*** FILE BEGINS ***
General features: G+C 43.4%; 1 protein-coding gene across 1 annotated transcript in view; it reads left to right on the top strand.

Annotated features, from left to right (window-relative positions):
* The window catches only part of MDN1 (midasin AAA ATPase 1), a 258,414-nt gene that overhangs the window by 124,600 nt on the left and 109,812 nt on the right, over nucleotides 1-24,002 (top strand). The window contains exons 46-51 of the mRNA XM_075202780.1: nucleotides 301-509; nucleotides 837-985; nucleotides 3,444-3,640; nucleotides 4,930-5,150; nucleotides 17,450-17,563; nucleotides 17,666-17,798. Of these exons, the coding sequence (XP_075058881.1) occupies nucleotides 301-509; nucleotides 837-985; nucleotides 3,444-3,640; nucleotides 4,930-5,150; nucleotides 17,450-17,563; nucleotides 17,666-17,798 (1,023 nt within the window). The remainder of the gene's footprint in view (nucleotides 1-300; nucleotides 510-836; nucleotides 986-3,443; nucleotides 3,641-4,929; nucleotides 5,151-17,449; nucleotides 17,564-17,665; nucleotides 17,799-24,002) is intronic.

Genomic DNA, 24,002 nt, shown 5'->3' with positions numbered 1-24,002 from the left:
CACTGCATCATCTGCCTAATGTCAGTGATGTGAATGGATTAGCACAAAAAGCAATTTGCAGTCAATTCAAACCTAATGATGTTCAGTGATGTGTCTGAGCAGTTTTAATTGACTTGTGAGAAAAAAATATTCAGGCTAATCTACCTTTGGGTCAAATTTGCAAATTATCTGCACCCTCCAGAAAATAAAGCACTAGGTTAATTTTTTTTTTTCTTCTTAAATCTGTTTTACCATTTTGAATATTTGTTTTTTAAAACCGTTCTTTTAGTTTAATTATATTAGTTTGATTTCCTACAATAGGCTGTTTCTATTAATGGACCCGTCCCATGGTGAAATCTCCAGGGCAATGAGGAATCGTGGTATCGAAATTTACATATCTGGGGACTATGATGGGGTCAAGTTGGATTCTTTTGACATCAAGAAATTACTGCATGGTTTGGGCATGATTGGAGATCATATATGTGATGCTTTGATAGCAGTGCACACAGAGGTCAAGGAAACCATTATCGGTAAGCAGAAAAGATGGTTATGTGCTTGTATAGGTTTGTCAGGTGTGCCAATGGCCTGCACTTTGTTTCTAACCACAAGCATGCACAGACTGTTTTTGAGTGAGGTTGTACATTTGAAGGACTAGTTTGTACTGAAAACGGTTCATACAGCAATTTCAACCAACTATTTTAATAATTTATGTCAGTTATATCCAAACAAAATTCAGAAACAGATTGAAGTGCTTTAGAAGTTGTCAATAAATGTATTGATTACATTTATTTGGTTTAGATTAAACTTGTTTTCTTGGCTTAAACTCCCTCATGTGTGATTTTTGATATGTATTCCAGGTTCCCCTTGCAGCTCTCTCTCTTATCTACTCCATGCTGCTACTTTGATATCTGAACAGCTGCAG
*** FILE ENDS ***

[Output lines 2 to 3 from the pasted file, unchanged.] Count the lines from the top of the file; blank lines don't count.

Annotated features, from left to right (window-relative positions):
* The window catches only part of MDN1 (midasin AAA ATPase 1), a 258,414-nt gene that overhangs the window by 124,600 nt on the left and 109,812 nt on the right, over nucleotides 1-24,002 (top strand). The window contains exons 46-51 of the mRNA XM_075202780.1: nucleotides 301-509; nucleotides 837-985; nucleotides 3,444-3,640; nucleotides 4,930-5,150; nucleotides 17,450-17,563; nucleotides 17,666-17,798. Of these exons, the coding sequence (XP_075058881.1) occupies nucleotides 301-509; nucleotides 837-985; nucleotides 3,444-3,640; nucleotides 4,930-5,150; nucleotides 17,450-17,563; nucleotides 17,666-17,798 (1,023 nt within the window). The remainder of the gene's footprint in view (nucleotides 1-300; nucleotides 510-836; nucleotides 986-3,443; nucleotides 3,641-4,929; nucleotides 5,151-17,449; nucleotides 17,564-17,665; nucleotides 17,799-24,002) is intronic.